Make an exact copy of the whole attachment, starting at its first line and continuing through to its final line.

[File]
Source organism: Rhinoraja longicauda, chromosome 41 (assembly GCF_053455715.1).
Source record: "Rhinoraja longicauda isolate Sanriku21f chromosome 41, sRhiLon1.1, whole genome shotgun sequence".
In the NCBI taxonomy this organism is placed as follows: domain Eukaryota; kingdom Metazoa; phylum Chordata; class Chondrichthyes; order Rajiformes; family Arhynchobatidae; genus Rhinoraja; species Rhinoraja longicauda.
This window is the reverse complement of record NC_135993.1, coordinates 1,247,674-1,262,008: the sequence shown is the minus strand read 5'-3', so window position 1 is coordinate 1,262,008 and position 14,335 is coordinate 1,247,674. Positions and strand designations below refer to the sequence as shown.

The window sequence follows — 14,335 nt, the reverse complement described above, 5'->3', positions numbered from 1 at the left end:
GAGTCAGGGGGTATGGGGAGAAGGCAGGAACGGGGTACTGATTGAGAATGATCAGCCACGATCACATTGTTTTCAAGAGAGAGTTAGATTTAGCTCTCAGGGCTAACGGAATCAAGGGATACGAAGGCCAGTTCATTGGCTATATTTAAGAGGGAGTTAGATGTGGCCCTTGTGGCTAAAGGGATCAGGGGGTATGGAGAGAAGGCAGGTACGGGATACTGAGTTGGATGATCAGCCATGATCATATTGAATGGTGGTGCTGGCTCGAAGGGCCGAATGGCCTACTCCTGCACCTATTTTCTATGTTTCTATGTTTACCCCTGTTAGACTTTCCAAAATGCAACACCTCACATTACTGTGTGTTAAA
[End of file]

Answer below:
Source organism: Rhinoraja longicauda, chromosome 41 (assembly GCF_053455715.1).
Source record: "Rhinoraja longicauda isolate Sanriku21f chromosome 41, sRhiLon1.1, whole genome shotgun sequence".
In the NCBI taxonomy this organism is placed as follows: domain Eukaryota; kingdom Metazoa; phylum Chordata; class Chondrichthyes; order Rajiformes; family Arhynchobatidae; genus Rhinoraja; species Rhinoraja longicauda.
This window is the reverse complement of record NC_135993.1, coordinates 1,247,674-1,262,008: the sequence shown is the minus strand read 5'-3', so window position 1 is coordinate 1,262,008 and position 14,335 is coordinate 1,247,674. Positions and strand designations below refer to the sequence as shown.

The window sequence follows — 14,335 nt, the reverse complement described above, 5'->3', positions numbered from 1 at the left end:
GAGTCAGGGGGTATGGGGAGAAGGCAGGAACGGGGTACTGATTGAGAATGATCAGCCACGATCACATTGTTTTCAAGAGAGAGTTAGATTTAGCTCTCAGGGCTAACGGAATCAAGGGATACGAAGGCCAGTTCATTGGCTATATTTAAGAGGGAGTTAGATGTGGCCCTTGTGGCTAAAGGGATCAGGGGGTATGGAGAGAAGGCAGGTACGGGATACTGAGTTGGATGATCAGCCATGATCATATTGAATGGTGGTGCTGGCTCGAAGGGCCGAATGGCCTACTCCTGCACCTATTTTCTATGTTTCTATGTTTACCCCTGTTAGACTTTCCAAAATGCAACACCTCACATTACTGTGTGTTAAA